Deep Learning at LDSBC
Deep Learning in Practice: An Interview with Leslie Robbins, LDSBC Instructor of Business 160
By President Bruce C. Kusch
We often speak at the college of “days never to be forgotten,” and we are certainly in midst of them. It is the blessing of a lifetime to be here, and we are grateful every day for the privilege.
You might be asking, “So what’s new at the business college?” I’d like to share a few things I’m very excited about. First, we have a new mission statement. With the enthusiastic support and approval from the board of trustees last fall, the mission statement of LDS Business College was officially changed. The new statement reads, “The school’s mission is to develop capable and trusted disciples of Jesus Christ.” It’s brief, it’s memorable, and we believe it’s powerful. It says everything about what we’re trying to accomplish with our students each and every day, and we see it happening. We see it happening as we hear students talk about their experiences and how their lives are being changed. As they change, they discover they can accomplish more than they ever thought possible.
DEEP LEARNING FRAMEWORK
One of the new things I am most excited about at the college is our deep learning framework. This is how learning and teaching happen at the college. We have had great success using this model in a few prototype classes and are expanding the principles into more classes each semester. Recently, we’ve expanded our learning pattern to include what we call our “4-I” framework of design. Our Business 160: Leadership for Life class is a prime example of this framework and the learning that can come from it. On the next page there is a wonderful interview with Sister Leslie Robbins, a professor here at the college who has been instrumental in teaching this class. As you’ll see from the student insights, it has been powerful and transformative. Every student I’ve spoken with about this class has told me, “I don’t want to learn any other way.” Many of these students thought they knew what it meant to be a leader because they had had previous experiences in their lives that made them think they’d done it before. But what they came to understand, I believe, is that leadership is more about becoming something than about doing something.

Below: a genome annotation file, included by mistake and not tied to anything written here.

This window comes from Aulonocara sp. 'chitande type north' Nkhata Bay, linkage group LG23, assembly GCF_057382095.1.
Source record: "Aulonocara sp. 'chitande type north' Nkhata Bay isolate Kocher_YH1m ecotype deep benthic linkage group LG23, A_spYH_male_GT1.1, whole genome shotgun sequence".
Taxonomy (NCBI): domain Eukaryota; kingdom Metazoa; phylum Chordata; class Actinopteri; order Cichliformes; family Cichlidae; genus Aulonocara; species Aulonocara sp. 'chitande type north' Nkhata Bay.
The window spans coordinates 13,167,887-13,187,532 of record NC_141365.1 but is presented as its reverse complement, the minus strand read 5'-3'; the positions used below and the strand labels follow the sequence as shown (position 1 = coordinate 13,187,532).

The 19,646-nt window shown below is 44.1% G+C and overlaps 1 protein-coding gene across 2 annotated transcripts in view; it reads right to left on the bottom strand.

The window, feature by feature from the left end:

The four Is are as follows: immersive, integrated, interactive, and iterative. By immersive, we mean creating environments where we immerse students in real-world things. We want each of our classes to integrate required technical skills with difference-making soft skills. Because we want our students to be interactive, we require as much interaction between students and employers as possible. Our last I is iterative, meaning each class will consist of much more than one or two tests each semester that determine the final grade. Instead, we are requiring deep learning that is line upon line, precept upon precept, helping students demonstrate their mastery of the material.
MAKING STUDENTS CAPABLE
We’re very excited about the things happening in our students’ lives. Each year, when employers are surveyed nationwide, they say that students can’t speak well, write well, or work in teams. They also say they don’t know how to solve problems, may not have all the technical skills needed, and are not very good at leadership. We are focused on these capabilities and integrating these technical skills into our classes. We are introducing this close integration of things as a campus-wide initiative to make sure these skills are part of the very fabric and DNA of the institution.
This is all with the intent of fulfilling our mission to develop capable and trusted disciples of Jesus Christ. That is really what we are all about. We go through this deep learning process, and if we are willing to submit to where the Spirit leads, the Lord changes us and we become more like Him.
I will conclude by simply saying thank you. A large percentage of our students receive some form of financial aid to help them with their education and would not be able to attend LDS Business College without it. This is frankly vital in the work that we do. It enables students from all over the world to come and have an opportunity to be educated in a powerful and meaningful way. I bear you my witness that LDS Business College is one of the Savior’s schools. He loves it, and He knows it and its students personally.